9 Young Adult Books About Latinx Youth
Diverse literature for young adults is essential. Young Afro Caribbean-American activist Marley Dias started the campaign #1000BlackGirlBooks in 2015 because she was “tired of reading was books about white boys and dogs and felt there wasn’t really any freedom for me to read what I wanted.” Her mission sparked international conversations about the need to diversify Young Adult literature to reflect the diversity of people that read.
According to Diversity in YA, in 2014 the Young Adult Library Association’s Best for Young Adults List only had 4% of books about characters with disabilities; only 3% of the books on the list had Latino characters, and authors of color only made up 10% of the list. Although these numbers look abysmal there are books available with young Latina protagonist that are worth putting on your reading list and the reading list of young Latinxs in your family.
“The Poet X” by Elizabeth Acevedo
Xiomara Batista is an Afro-Dominican Latina that lives in Harlem with her twin brother Xavier, her extremely Catholic mother, and her father that seems to be more of a shadow than a physical presence in their home. Xiomara writes poetry to deal with street harassment, feelings of hyper-visibility as a teen girl, hyper-sexualization because of her figure, she shares what she feels for her crushes, and her mother’s overbearing and overprotective ways. After her mother finds her private journal that includes intimate thoughts, Xiomara is desperate to find a way to balance her ambitions while being respectful of her parents conservative and somewhat antiquated beliefs. Written in narrative poetry form, “The Poet X” is a gripping, easy-to-read, and highly relatable book about a young Latina trying to find the balance between parental expectations and their own dreams.
“ShadowShaper” by Daniel Jose Older
Book one in the “Shadow Shaper Cypher,” “Shadowshaper” introduces us to Sierra Santiago. Sierra is a young Afro-Latina that lives in Brooklyn, New York with her mother, father, brother and grandfather who suffered what many believe to be a stroke. Sierra creates visual arts because she believes they help capture the essence of her ever-changing Brooklyn neighborhood. However, her world is about to change even more when she realizes that the visual arts she loves to create hold magical powers. One day, her grandfather tells Sierra she must work with Robbie, a Haitian classmate and fellow visual artist, to heal wounds that Sierra didn’t inflict. Generational secrets, magic, and intergenerational trust are major themes in “Shadowshaper.” Sierra’s friends Bennie, Tee, and Izzy help Sierra understand this parallel world. Magic, spirits, and generational knowledge about Brooklyn and beyond must be learned to make sure her family, friends, and neighborhood aren’t forever changed by evil plans.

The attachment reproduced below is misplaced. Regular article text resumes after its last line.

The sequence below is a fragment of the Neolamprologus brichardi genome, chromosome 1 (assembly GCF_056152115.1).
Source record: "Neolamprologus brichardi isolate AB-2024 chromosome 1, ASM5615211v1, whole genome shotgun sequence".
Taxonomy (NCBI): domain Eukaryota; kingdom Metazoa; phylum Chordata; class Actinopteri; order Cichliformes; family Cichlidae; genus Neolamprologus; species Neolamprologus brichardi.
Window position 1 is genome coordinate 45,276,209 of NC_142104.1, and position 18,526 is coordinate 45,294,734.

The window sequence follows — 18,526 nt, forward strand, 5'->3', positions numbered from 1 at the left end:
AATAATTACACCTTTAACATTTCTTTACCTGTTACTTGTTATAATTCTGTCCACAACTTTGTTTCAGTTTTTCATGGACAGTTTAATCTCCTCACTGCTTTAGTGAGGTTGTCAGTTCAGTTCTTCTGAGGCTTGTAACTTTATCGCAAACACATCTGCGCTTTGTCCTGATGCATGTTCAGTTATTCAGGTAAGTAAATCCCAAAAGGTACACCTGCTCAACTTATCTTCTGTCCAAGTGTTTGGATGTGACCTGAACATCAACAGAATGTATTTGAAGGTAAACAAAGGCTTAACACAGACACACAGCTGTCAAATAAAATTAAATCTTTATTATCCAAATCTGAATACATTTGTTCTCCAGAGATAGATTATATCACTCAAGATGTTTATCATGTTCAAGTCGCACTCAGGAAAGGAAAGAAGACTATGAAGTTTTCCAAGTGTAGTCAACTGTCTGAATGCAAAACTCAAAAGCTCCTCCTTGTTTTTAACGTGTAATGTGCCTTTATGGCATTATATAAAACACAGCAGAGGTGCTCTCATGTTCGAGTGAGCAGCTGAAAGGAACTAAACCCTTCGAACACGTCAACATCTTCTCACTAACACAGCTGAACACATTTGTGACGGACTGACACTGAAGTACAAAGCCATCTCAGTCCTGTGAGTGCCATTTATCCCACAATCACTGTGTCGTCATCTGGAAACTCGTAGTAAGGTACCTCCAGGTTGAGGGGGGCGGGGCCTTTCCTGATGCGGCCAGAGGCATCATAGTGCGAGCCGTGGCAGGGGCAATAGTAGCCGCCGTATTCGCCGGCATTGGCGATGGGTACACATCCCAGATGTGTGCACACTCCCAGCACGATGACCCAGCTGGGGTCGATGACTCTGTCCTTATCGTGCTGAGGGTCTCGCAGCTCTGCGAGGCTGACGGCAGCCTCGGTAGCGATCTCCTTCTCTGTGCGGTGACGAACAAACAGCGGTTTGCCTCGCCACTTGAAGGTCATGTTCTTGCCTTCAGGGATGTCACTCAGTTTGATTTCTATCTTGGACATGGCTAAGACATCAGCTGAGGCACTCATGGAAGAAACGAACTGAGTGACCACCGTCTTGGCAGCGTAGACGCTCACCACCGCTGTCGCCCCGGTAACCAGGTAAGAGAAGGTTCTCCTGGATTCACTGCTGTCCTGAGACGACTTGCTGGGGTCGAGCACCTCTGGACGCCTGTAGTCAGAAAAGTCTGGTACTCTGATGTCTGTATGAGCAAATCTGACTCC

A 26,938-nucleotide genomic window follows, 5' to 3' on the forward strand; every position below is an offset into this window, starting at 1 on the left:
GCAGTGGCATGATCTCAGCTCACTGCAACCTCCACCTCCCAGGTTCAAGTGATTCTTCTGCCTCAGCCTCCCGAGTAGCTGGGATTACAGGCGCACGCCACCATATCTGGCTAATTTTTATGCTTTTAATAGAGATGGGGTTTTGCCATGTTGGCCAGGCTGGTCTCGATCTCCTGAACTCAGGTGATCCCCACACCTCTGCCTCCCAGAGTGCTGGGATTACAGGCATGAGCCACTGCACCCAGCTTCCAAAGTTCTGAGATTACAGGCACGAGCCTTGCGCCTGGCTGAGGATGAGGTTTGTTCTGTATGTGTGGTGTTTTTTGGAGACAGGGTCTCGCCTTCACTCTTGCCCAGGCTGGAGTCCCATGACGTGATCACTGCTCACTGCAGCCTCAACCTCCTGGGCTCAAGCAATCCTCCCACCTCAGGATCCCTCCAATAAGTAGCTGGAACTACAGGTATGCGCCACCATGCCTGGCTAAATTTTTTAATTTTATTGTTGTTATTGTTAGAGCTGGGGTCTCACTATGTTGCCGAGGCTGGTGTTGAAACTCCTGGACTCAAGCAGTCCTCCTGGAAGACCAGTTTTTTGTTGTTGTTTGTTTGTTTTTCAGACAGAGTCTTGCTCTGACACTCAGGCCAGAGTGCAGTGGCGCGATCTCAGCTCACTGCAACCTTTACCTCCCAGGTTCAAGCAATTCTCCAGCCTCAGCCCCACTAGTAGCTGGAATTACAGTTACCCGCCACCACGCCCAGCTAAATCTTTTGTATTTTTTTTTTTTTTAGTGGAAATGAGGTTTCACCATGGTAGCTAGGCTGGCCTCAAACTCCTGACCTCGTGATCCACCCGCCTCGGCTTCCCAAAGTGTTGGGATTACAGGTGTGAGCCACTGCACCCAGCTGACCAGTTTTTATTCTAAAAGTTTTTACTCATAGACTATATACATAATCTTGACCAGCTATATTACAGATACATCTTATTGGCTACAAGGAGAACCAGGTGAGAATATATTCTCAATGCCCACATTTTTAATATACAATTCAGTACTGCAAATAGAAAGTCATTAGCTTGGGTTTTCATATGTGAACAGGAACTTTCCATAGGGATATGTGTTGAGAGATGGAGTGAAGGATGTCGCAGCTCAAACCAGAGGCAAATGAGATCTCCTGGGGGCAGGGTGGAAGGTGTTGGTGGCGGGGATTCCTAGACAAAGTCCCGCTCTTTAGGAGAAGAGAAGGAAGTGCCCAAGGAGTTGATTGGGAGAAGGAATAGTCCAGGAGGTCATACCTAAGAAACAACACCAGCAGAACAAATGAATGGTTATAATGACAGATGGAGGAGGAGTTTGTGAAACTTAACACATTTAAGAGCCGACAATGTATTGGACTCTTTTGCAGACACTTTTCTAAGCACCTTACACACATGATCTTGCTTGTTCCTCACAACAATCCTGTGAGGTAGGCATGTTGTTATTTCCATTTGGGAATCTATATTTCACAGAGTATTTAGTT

“I Am Not Your Perfect Mexican Daughter” by Erika L. Sánchez
Stricken by the grief of her sister’s untimely death, young Chicago native Julia is always under her parents’ watch. Without privacy or a person that will listen without judgment, Julia is full of questions about her sister’s death. On top of that, Julia is also dealing with her own mental and emotional health concerns, self-esteem issues, while trying to find a way to get out of her family’s financially poor living conditions and into college outside of Chicago. On an especially difficult day when she was missing her sister more than usual, she sneaks into Olga, her sister’s, room. Her room was untouched since the day she died and finds hints that shatter her perception of her “perfect sister”. Julia is determined to find out who her sister was, who she herself is, and how to live her life outside of the shadow of her sister’s perfect image. Mental health, grief, romance, and trip back to Mexico help Julia find her way back to herself and her family in ways she would never imagine. “I Am Not Your Perfect Mexican Daughter” takes you through a windy and necessary healing journey that many can relate to.
“House of Spirits” by Isabel Allende